Eczema: The More You Scratch, the More It Itches and Swells

Woman with eczema

Some rashes disappear after they run their course. But in many cases, they indicate a much more serious condition that you shouldn’t delay getting treatment for. This is particularly the case when the rash, aside from making significant changes in the texture and/color of your skin, becomes so itchy it already disrupts your normal life.

Eczema is one such type of rash. It’s important you don’t delay visiting a Salt Lake City skin rash treatment facility if you develop this condition. Scratching won’t help, as it will just make the itchiness worse, even leading to inflammation of the skin.

“The itch that rashes”

Eczema has gained its nickname “the itch that rashes,” since itchiness precede the rash – the group of rashes. In many cases, it makes its first appearance while the patients are still babies or toddlers. As they get older, their rashes become drier, resulting in flaky skin. Adults who suffer from this condition typically have symptoms in the form of scaly skin patches that some even describe as leathery to the touch.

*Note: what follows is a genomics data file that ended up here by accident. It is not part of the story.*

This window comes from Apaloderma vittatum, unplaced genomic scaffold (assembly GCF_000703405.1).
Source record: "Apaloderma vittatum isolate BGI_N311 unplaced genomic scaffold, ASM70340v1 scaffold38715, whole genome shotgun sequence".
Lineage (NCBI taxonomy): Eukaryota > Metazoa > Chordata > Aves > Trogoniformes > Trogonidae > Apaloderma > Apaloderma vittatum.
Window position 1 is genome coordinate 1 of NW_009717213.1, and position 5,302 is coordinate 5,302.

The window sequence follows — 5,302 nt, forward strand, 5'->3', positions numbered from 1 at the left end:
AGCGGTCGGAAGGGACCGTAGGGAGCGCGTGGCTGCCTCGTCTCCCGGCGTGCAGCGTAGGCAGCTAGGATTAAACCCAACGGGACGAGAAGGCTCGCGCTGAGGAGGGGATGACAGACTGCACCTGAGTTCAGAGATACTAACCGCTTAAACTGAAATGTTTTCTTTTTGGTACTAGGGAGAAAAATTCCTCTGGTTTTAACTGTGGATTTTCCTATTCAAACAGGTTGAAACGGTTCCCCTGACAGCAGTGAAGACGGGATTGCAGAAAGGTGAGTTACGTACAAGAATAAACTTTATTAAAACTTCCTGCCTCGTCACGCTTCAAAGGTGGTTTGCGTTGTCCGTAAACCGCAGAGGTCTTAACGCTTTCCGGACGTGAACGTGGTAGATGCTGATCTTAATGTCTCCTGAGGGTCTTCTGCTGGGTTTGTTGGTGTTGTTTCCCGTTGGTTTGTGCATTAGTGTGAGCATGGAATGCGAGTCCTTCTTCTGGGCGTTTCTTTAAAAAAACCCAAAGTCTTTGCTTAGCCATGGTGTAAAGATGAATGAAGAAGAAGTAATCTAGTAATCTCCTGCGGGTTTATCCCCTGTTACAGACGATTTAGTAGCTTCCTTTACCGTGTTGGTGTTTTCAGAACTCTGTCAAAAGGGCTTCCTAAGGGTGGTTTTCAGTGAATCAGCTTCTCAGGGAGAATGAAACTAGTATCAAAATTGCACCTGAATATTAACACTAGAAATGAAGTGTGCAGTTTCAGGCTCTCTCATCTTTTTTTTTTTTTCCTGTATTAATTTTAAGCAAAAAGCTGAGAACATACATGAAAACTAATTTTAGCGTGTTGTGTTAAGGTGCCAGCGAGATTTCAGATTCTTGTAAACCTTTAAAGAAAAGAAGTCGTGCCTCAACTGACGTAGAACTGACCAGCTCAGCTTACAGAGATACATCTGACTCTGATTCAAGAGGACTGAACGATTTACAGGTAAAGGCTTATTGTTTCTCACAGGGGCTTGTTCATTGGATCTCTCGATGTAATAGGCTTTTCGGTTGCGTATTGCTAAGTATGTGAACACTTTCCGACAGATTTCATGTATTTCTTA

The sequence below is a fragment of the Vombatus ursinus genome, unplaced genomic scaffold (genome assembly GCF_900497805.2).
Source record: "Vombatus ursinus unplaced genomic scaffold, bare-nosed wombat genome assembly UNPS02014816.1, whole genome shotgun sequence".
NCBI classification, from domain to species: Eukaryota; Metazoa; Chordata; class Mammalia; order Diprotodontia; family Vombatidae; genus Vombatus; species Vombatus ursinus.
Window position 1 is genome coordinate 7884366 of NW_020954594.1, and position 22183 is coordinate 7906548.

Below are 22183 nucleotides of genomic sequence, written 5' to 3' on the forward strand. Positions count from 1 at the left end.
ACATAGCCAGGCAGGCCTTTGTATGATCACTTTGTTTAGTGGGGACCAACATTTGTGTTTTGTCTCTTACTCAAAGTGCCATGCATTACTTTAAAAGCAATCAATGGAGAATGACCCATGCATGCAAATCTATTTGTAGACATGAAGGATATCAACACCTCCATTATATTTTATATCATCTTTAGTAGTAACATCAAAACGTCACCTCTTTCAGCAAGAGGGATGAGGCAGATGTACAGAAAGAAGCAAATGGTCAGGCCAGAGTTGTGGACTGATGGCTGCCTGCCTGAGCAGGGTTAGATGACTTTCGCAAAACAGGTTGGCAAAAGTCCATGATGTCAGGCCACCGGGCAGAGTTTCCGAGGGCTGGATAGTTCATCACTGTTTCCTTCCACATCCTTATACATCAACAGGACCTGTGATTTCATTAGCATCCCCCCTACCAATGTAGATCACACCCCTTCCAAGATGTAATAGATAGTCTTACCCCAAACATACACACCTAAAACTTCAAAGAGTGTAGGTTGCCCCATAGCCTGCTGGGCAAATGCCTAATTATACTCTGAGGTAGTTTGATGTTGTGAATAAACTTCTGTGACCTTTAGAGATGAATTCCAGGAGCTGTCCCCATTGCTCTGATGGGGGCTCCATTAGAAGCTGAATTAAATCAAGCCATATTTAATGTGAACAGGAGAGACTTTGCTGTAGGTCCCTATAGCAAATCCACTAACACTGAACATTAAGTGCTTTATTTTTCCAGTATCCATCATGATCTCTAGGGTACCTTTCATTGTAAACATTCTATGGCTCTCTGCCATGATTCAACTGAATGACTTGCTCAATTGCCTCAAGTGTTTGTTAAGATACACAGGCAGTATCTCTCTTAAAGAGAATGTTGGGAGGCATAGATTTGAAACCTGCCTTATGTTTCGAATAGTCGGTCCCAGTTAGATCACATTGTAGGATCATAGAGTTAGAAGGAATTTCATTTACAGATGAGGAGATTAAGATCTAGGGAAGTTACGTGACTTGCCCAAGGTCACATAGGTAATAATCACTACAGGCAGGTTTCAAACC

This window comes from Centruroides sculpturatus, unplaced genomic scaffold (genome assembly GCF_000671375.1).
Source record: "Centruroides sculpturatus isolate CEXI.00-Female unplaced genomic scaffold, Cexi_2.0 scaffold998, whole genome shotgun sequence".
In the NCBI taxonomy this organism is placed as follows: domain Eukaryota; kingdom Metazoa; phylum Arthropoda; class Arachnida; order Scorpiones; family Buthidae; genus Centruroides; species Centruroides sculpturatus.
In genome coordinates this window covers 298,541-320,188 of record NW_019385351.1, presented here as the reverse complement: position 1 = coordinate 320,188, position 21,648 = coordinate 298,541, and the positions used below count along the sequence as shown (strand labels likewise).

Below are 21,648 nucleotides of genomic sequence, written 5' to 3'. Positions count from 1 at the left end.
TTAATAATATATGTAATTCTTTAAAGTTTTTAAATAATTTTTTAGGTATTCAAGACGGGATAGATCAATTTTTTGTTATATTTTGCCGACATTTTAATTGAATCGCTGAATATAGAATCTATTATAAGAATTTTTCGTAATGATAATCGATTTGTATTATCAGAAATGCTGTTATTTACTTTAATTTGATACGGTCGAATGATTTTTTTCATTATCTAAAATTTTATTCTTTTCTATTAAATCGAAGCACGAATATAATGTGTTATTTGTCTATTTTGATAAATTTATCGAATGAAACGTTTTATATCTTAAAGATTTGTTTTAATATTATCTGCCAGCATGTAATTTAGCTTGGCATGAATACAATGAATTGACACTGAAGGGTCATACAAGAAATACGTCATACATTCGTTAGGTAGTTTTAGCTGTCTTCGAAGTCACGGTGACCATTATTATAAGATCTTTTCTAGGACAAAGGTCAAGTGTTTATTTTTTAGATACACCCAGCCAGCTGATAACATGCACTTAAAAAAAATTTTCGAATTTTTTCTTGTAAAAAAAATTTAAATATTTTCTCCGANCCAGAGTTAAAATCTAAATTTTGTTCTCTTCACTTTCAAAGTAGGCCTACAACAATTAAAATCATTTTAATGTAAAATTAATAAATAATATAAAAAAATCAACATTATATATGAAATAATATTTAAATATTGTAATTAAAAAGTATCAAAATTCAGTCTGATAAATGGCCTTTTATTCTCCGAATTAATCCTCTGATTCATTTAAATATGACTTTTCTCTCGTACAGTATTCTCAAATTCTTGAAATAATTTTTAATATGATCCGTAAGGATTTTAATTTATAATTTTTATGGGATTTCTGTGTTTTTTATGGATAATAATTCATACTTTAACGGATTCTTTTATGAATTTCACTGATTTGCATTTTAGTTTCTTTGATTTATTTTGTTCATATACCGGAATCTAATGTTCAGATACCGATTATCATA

Atopic dermatitis

Of the various types of eczema, atopic dermatitis is the most common, affecting some 17.8 million of the entire U.S. population. Overall though, 31.6 million people in the country suffer from general eczema symptoms.

The eczema warning signs

Before a rash even occurs, your skin will already feel itchy. And from the time you start scratching, the affected area just becomes itchier and begins to swell. It’s also possible that your skin will exhibit other symptoms, such as turning red along with the development of scaly areas; grow small, but rough bumps; or become thick and leathery. Note that some people have also reported bumps with fluid leaking out and crusting over.

Because scratching your eczema makes it even itchier, you can expect it not just to become a nuisance, but also a serious threat to your skin. So as soon as you notice the above mentioned symptoms, seek professional medical help.